Minnesota public schools continue to fall behind in student proficiency

Nearly half of all students (48.9%) cannot read at their grade level, up from 40.1% in 2018.

St. Paul Public Schools

Nearly 400 public schools throughout Minnesota are set to receive additional support from the state education department as student proficiency scores continue to lag or fall further behind.

The Minnesota Department of Education (MDE) announced on Thursday an expansion of its relatively new COMPASS program (Collaborative Minnesota Partnerships to Advance Student Success) to render “various levels of support” to 371 public schools, including “15 entire school districts.”

The announcement follows the department’s release of student scores on various statewide assessments. According to the data, nearly half of all students (48.9%) cannot read at their grade level, up from 40.1% in 2018.

Math scores saw a slight uptick to 44.8% from last year’s 44.2%, but this year’s scores are still a far cry from 2018 and 2019, when math proficiency was a respective 57.2% and 55%.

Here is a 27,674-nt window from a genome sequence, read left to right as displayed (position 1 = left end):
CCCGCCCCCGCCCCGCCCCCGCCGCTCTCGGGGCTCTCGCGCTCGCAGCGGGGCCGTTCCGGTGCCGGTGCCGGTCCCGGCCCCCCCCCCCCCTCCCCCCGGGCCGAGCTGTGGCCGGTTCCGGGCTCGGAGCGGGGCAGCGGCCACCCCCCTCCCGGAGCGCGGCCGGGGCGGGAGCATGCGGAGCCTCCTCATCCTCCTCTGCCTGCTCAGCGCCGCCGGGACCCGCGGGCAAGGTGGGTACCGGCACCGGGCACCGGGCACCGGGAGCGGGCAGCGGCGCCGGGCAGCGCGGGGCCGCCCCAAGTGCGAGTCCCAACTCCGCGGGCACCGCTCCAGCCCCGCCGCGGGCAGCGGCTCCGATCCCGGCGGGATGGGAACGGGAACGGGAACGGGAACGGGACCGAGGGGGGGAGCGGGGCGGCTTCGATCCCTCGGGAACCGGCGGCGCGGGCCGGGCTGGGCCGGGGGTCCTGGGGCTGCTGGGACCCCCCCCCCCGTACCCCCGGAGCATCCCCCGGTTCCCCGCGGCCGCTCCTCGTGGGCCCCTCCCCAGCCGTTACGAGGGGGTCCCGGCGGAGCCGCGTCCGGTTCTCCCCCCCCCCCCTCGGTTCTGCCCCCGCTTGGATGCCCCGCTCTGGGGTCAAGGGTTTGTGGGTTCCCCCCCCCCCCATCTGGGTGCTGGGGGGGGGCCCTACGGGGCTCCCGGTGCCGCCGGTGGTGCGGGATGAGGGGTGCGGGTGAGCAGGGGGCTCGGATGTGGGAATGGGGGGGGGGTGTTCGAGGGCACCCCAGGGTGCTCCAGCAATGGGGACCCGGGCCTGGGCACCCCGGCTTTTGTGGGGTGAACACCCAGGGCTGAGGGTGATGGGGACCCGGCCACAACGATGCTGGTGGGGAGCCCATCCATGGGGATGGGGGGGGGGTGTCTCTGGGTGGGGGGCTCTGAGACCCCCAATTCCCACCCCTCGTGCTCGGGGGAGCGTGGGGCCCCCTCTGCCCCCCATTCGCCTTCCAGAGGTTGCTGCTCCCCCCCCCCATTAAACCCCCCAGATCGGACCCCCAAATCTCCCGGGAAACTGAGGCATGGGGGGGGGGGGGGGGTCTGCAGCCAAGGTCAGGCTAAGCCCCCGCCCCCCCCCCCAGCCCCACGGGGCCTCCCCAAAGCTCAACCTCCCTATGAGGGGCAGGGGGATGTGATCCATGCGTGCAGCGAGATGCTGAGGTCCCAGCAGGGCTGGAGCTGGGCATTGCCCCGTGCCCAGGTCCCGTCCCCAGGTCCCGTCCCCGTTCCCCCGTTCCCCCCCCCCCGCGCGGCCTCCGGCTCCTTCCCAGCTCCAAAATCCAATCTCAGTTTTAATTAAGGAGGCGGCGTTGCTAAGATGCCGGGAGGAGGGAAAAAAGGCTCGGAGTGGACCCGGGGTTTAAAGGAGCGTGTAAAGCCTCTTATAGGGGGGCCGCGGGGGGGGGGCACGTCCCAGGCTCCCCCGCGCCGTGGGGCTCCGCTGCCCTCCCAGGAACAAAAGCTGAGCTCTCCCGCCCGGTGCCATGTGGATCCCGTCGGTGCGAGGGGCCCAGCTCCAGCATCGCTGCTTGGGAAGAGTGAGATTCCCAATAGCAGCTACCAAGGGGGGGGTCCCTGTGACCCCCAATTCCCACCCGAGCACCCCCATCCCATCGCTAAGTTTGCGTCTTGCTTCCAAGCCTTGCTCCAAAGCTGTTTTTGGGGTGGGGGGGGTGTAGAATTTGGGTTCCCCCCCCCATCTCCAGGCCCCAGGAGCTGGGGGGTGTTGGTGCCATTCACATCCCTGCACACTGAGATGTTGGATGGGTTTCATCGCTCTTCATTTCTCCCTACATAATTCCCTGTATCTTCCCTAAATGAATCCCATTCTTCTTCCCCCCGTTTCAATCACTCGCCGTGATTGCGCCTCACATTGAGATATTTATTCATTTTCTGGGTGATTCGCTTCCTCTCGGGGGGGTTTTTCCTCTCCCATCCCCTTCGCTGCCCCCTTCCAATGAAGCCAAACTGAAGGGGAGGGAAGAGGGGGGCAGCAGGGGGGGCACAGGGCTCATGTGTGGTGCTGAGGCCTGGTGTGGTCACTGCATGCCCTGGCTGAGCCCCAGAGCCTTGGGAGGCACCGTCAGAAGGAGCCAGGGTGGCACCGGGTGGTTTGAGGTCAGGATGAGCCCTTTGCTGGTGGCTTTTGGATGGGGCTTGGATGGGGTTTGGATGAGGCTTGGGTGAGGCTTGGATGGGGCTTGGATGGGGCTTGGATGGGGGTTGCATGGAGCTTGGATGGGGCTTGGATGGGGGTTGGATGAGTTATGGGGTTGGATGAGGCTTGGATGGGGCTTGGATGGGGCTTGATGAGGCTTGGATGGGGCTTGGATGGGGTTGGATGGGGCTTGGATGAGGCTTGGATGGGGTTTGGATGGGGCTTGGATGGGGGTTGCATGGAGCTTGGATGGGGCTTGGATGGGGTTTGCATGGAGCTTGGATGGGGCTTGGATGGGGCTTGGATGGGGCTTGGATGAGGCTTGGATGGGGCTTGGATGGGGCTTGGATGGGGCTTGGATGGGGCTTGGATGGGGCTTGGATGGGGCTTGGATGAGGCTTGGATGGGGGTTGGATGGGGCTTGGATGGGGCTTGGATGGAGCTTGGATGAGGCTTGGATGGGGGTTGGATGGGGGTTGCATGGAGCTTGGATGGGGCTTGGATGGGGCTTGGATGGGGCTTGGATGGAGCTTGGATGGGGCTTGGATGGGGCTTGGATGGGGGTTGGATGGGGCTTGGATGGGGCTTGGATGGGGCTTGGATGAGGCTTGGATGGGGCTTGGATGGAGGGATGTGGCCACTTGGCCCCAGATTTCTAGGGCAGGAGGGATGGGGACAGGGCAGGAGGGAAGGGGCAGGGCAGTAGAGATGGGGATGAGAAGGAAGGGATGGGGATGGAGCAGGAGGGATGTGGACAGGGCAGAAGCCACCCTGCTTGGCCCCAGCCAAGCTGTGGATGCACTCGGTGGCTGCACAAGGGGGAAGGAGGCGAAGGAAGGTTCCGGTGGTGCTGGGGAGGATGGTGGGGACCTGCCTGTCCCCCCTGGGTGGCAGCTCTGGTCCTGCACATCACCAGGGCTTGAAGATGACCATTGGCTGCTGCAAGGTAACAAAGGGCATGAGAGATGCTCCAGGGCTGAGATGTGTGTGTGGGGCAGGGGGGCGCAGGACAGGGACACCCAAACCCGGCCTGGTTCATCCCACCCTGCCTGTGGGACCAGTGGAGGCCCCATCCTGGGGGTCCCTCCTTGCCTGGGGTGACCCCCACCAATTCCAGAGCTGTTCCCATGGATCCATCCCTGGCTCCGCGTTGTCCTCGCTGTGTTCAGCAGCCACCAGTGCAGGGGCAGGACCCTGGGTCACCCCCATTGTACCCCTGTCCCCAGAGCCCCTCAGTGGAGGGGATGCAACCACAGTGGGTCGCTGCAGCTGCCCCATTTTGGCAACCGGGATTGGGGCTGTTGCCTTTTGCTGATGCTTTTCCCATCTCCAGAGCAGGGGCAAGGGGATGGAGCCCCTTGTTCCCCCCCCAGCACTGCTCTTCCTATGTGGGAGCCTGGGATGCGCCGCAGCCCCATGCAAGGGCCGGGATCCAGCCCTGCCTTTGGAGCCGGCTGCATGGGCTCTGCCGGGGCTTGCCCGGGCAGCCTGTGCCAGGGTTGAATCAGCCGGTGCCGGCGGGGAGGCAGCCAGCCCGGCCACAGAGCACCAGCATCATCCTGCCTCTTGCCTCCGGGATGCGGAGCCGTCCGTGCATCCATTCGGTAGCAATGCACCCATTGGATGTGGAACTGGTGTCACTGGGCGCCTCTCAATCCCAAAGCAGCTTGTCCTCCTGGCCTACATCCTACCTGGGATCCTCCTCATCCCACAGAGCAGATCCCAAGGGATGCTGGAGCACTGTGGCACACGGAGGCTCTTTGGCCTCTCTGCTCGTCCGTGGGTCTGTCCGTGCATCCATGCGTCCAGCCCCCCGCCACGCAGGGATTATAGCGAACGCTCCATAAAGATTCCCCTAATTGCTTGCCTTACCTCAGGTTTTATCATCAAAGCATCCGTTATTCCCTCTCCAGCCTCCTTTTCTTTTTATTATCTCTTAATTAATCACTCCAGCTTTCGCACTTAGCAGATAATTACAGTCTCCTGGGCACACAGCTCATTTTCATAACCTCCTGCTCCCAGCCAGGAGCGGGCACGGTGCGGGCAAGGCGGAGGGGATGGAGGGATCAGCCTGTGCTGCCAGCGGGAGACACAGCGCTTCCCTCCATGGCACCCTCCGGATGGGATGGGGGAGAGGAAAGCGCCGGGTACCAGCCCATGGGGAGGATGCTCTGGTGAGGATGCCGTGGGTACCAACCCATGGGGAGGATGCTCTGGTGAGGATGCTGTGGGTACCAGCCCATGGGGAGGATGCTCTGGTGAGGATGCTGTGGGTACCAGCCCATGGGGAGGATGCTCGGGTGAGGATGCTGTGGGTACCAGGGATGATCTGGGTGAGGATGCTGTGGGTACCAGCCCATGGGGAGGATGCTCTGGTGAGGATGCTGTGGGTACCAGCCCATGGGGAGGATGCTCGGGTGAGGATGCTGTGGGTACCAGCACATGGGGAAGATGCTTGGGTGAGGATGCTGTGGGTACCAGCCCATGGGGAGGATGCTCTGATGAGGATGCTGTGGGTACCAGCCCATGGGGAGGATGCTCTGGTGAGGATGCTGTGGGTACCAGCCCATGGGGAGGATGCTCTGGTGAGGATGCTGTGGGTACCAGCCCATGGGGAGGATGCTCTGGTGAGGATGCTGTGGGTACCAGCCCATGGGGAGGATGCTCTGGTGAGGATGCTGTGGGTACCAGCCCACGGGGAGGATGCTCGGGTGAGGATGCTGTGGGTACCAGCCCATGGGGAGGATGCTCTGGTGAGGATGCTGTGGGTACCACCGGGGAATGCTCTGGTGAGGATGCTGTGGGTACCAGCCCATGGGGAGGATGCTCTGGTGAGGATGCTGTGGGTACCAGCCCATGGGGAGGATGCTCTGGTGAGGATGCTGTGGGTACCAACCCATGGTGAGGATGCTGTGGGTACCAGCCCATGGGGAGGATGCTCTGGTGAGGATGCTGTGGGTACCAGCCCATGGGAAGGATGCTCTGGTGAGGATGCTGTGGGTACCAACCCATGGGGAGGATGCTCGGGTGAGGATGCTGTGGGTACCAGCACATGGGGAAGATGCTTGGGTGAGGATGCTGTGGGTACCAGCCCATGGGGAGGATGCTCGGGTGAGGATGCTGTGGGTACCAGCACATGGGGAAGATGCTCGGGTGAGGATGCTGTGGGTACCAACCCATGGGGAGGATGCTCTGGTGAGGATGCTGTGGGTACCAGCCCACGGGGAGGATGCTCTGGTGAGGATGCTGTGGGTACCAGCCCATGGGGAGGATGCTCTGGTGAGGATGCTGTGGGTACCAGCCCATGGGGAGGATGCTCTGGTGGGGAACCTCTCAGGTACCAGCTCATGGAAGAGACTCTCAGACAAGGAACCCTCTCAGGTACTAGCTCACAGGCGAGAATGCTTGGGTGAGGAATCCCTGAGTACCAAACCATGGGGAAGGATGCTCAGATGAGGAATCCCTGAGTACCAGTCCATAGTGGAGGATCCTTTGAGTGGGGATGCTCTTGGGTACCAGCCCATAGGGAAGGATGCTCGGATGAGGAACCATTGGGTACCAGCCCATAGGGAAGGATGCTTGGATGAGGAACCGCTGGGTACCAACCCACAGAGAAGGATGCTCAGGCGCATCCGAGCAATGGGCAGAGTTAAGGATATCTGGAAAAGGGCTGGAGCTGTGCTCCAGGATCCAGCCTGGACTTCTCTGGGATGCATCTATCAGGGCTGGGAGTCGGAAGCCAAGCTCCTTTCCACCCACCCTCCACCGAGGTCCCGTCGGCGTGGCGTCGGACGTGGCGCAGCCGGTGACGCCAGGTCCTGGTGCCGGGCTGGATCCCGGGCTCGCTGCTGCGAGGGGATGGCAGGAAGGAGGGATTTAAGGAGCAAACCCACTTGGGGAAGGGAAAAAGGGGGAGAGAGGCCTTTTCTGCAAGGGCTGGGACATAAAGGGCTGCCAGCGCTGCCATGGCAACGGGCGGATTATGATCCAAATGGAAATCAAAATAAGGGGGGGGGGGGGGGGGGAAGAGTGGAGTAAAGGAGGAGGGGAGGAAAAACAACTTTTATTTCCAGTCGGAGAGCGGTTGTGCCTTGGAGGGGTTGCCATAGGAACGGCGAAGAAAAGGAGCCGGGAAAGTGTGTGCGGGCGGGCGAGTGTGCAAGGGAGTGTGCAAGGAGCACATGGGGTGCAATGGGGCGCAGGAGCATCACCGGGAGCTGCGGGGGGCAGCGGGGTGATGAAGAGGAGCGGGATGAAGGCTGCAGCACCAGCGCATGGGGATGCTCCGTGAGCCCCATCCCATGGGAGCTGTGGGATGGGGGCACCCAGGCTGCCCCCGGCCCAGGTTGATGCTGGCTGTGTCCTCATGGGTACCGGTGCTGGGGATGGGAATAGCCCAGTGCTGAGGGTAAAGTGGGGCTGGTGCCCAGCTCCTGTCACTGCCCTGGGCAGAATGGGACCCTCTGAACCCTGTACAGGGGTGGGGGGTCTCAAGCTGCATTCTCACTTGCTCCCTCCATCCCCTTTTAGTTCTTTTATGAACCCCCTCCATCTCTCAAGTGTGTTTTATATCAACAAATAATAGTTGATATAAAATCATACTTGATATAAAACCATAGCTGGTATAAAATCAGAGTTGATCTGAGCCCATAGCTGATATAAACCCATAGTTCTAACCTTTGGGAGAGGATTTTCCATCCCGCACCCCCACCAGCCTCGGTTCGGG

Things are even worse in Minnesota’s inner cities. Just 33.2% of students in Minneapolis Public Schools are meeting or exceeding math standards, with another 42.4% reading at grade level.

In St. Paul, those numbers are 34.7% for reading and 25.2% for math.

According to an MDE press release, 103 high schools with graduation rates below 67% and 46 additional schools will receive the “highest level of comprehensive support” from the department. Another 58 schools will receive “targeted support” in order to “focus on a single student group.”

The MDE did not publicize graduation rates this year, though data from recent years has hovered between 82 and 83%.

Two Republican members of the Minnesota House of Representatives serving as education leads, Reps. Ron Kresha and Sondra Erickson, wrote in a statement that the sluggish test scores are an indictment of the “failed pandemic policies championed by Gov. Tim Walz and Democrats.”

“Instead of focusing efforts on equipping students with the reading, writing, and math skills that are the foundation of a great education, Gov. Walz and his allies are promoting controversial and politically motivated curriculum,” the joint statement reads. “It’s time to drop the indoctrination and get back to basics that will give students the skills they need to succeed in life — Minnesota students cannot afford to wait any longer.”


Evan Stambaugh

Evan Stambaugh is a freelance writer who had previously been a sports blogger. He has a BA in theology and an MA in philosophy.